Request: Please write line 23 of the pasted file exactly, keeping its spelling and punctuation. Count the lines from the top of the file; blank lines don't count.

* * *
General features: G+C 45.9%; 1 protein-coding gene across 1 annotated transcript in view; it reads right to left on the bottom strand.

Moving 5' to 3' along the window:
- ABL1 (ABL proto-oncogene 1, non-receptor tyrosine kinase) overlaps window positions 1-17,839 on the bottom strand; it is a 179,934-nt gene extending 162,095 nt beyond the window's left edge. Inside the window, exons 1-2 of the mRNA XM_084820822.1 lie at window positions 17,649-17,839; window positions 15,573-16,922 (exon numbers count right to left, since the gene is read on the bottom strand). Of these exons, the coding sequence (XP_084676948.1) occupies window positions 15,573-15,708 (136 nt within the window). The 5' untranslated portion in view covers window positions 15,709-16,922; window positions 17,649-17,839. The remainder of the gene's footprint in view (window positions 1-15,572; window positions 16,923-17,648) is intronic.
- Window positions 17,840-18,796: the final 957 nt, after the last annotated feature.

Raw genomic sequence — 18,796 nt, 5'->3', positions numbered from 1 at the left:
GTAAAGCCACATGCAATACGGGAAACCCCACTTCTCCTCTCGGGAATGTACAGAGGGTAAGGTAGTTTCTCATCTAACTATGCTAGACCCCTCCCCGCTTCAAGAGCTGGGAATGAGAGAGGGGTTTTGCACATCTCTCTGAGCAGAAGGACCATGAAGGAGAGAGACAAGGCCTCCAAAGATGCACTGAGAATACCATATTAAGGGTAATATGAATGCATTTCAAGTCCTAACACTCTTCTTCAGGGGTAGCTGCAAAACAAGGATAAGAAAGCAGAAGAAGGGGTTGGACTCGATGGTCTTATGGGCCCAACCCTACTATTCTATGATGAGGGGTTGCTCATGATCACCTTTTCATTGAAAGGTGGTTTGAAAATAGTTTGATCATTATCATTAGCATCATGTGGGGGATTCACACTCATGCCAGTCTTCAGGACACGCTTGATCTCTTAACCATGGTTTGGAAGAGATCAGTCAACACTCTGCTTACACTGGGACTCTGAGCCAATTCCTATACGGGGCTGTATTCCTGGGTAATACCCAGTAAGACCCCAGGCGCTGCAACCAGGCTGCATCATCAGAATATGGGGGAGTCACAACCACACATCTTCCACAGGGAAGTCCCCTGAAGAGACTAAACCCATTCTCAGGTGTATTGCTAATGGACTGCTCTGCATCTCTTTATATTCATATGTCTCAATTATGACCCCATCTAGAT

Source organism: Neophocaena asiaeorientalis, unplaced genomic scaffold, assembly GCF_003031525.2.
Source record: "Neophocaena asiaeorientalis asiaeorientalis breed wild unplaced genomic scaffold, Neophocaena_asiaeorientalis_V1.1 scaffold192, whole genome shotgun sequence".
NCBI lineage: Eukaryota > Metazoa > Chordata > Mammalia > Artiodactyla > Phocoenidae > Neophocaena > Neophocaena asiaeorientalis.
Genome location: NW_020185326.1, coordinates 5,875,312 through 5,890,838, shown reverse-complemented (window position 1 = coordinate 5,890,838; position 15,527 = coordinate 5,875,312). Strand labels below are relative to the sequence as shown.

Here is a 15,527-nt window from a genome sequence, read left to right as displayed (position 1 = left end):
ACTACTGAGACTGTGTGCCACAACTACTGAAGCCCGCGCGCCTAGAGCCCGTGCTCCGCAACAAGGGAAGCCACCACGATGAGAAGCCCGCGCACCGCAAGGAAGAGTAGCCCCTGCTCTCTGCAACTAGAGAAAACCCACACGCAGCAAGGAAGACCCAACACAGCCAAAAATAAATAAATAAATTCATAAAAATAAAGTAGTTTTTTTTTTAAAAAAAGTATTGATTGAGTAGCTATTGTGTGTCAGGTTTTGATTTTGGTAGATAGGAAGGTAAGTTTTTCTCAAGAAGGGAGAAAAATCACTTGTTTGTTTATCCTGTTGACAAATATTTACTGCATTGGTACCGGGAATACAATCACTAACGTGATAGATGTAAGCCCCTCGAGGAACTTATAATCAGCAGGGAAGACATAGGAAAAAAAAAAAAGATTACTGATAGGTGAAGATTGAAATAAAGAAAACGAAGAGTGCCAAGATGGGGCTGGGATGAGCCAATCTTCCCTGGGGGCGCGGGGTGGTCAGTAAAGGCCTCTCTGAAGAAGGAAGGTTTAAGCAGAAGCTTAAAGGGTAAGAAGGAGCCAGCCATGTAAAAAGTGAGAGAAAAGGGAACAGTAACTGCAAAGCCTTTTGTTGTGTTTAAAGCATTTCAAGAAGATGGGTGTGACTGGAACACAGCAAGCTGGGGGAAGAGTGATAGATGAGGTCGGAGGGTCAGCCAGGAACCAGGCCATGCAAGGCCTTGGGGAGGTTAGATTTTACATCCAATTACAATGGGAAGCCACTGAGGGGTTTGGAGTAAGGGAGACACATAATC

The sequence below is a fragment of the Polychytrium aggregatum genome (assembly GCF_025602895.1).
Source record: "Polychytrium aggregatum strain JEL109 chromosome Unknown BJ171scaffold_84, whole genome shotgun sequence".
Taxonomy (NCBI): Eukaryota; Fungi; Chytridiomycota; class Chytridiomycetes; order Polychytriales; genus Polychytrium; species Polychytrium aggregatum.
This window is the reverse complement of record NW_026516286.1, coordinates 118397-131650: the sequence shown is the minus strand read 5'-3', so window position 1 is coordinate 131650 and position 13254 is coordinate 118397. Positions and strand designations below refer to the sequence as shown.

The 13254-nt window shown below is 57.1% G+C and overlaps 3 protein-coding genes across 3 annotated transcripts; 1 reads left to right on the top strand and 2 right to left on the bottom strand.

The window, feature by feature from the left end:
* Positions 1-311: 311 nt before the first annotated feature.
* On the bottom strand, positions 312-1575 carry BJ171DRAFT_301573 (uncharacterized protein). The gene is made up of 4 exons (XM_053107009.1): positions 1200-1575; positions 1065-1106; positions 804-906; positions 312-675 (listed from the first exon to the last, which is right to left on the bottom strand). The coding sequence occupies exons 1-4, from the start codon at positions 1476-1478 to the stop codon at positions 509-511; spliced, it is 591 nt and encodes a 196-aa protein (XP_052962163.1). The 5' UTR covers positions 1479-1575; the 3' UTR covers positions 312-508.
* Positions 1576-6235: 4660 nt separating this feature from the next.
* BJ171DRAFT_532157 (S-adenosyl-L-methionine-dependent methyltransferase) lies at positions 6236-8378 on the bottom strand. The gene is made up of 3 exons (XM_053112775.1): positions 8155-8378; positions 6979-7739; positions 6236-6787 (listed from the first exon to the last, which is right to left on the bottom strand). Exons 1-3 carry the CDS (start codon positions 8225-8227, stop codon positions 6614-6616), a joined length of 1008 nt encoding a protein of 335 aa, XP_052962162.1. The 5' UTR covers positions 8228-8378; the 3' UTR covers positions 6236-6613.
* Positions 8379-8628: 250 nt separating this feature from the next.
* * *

* Positions 8379-8628: 250 nt separating this feature from the next.